Heel Support

A good workout shoe offers additional heel support to provide rigidity when lifting and prevent lateral movement. This is usually in the form of a plastic insert in the heel.



A flexible shoe makes it simple to change directions and move in every direction without compromising your agility or balance.

Flexibility level can vary a lot across training shoes. Depending on your typical workout, you might prefer either a more pliable shoe or a stiffer one.

Nike Free Metcon 4: one of the most flexible trainers (better for HIIT, aerobics, etc.)

NOBULL Trainer+: one of the stiffer shoes (better for weightlifting)


The toe box of your workout shoes should provide a few centimeters of extra width to allow for the natural toe spreading that occurs when lifting weights when your feet are planted on the ground.


On average, the widest part of the forefoot measures 99.2 mm in cross-training shoes. For reference, here are the averages in other categories:

  • cross-training shoes: 99.2 mm
  • hiking shoes: 98.9 mm
  • trail running shoes: 98.9 mm
  • road running shoes: 97.7 mm
  • basketball shoes: 97.5 mm


The material used to make the toebox should also be flexible, allowing for the toes to bend easily. This makes it possible for your foot to push off with the help of the forefoot, or the base of your toes.


Look for workout shoes that offer some cushioning but not too much. In multidirectional movements, excessive cushioning could make you land incorrectly, putting you at risk for knee or ankle injuries. When pushing the weight with your feet on the ground, too much cushioning will also rob you of a stable base.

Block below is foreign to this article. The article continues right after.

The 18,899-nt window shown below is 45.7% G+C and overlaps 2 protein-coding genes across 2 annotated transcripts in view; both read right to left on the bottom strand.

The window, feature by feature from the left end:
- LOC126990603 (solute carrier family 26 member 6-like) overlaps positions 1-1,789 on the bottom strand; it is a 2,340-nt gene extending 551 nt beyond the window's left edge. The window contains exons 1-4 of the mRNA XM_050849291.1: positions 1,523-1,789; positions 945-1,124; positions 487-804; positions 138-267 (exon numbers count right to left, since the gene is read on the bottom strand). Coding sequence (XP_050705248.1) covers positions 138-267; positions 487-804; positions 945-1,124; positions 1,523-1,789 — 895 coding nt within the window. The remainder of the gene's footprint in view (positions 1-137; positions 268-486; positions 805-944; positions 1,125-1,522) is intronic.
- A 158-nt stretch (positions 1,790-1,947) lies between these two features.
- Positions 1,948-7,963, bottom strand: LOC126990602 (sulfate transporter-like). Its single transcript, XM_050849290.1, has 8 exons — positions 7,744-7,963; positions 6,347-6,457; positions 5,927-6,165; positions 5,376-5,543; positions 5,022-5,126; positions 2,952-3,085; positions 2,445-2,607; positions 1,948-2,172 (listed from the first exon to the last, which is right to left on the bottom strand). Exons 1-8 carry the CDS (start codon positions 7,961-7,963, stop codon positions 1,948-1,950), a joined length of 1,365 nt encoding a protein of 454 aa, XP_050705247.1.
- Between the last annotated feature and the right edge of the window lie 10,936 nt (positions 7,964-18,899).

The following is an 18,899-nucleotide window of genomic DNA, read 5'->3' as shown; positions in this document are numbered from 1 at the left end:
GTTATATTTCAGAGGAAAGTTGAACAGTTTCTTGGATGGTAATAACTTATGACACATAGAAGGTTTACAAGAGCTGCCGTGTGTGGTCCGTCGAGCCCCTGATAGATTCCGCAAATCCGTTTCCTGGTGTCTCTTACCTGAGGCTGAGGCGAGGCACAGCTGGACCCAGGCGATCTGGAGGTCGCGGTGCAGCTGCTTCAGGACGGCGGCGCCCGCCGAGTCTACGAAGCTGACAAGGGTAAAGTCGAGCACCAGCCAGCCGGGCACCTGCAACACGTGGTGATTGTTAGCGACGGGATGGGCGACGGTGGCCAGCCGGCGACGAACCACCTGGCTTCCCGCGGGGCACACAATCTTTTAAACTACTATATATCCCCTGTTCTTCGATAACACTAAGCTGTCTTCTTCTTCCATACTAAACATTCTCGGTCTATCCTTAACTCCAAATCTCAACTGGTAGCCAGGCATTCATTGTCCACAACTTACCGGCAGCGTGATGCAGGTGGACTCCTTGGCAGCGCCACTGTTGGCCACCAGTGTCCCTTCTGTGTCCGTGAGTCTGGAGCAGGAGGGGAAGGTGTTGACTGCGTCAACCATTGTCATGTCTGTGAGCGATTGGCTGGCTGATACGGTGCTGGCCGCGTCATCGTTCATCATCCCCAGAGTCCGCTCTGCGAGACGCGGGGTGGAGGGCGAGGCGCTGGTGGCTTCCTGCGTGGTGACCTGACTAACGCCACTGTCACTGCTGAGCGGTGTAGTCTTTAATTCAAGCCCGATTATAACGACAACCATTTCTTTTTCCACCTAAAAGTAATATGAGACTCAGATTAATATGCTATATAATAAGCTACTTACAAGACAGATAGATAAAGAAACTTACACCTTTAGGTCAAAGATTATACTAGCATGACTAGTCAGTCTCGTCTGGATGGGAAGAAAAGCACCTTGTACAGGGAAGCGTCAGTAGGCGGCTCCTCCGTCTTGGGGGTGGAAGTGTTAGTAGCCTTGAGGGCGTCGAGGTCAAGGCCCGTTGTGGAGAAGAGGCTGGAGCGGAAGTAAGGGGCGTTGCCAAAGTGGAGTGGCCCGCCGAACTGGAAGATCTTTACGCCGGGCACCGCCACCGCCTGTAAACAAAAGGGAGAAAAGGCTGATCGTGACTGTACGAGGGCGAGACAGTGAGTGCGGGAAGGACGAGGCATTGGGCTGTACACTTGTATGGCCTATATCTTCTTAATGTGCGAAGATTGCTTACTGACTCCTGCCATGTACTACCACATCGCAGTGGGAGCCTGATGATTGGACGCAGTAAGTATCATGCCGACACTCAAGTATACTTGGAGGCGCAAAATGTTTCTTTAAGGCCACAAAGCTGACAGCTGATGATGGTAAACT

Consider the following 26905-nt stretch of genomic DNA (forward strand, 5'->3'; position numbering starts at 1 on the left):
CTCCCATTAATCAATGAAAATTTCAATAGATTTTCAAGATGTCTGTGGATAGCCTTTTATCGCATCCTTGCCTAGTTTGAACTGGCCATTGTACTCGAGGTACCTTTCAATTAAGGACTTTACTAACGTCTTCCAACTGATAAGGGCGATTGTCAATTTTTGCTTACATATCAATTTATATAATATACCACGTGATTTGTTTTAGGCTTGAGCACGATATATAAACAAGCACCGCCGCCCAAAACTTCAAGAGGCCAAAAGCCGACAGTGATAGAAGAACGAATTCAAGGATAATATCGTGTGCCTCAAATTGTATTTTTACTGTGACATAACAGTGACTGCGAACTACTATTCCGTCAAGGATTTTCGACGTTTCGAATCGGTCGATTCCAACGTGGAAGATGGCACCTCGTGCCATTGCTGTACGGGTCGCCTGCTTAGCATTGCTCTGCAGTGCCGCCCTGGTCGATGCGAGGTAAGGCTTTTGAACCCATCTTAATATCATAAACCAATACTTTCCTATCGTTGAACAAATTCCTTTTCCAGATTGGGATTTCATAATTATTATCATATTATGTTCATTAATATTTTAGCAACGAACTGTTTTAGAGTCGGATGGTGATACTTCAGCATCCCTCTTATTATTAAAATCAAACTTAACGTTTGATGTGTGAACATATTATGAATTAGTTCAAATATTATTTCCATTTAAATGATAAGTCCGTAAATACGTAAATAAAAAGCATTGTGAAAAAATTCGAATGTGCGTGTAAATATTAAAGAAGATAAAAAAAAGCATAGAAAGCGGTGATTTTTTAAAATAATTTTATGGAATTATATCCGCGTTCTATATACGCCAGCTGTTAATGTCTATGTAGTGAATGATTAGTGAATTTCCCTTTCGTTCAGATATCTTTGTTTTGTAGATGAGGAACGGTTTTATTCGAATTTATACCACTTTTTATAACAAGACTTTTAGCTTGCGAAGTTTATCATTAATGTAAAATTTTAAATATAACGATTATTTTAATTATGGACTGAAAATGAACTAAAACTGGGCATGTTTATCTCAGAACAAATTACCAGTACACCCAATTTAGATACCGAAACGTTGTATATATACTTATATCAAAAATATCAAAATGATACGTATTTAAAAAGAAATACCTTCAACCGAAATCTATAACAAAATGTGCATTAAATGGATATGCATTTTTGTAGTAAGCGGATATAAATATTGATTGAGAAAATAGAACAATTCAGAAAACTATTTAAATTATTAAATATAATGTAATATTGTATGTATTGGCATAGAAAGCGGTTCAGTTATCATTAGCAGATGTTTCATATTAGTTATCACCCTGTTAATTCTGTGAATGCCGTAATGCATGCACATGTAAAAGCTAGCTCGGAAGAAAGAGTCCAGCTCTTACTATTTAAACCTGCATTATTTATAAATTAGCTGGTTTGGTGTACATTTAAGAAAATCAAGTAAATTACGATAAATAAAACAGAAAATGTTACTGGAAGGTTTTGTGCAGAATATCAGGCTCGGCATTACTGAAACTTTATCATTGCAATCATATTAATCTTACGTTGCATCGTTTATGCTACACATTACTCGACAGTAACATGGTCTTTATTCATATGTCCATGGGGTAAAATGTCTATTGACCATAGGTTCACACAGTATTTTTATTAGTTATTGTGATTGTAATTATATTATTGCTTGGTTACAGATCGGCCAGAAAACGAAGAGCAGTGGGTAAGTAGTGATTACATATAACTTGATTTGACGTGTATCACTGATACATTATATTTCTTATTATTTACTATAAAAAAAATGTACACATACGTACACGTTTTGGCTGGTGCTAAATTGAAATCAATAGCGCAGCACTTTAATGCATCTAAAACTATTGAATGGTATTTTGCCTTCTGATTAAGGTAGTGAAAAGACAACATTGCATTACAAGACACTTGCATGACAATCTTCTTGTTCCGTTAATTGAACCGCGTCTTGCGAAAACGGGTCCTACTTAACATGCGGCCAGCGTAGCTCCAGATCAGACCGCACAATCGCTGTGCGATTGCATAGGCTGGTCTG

An optimal cushioning setup would be a firm heel and a moderately soft forefoot.

Lower heel-to-toe drop 

A high heel-toe drop could make lateral motions more likely to cause an ankle injury. The reduced cushioning of the heel that is needed in a workout shoe will naturally contribute to a lower heel-to-toe drop.

The average drop in cross-trainers hovers around 4 mm.


Nike Legend Essential 2 (5.1 mm drop)

A 4-mm is barely visible to the untrained eye and feels a lot like zero drop. This helps the wearer feel more planted and grounded.

Grippy and hard-wearing rubber

Pick training shoes with enough traction on the sole to enable safe and swift motions. When trying to slide your feet across a surface, the shoe should feel secure on the floor. At the same time, the outsole should provide you with a secure ground connection.


The rubber outsole in cross-training shoes is about 5% harder than in road running shoes.

If rope climbs are part of your routine, make sure the trainer has rubberized side walls too.



Personal preference should play a big role in determining the material to use. The materials used in training shoes are frequently a mix of mesh, plastic, leather, and synthetics.

Depending on your climate and training environment, you may want to opt for more breathable trainers.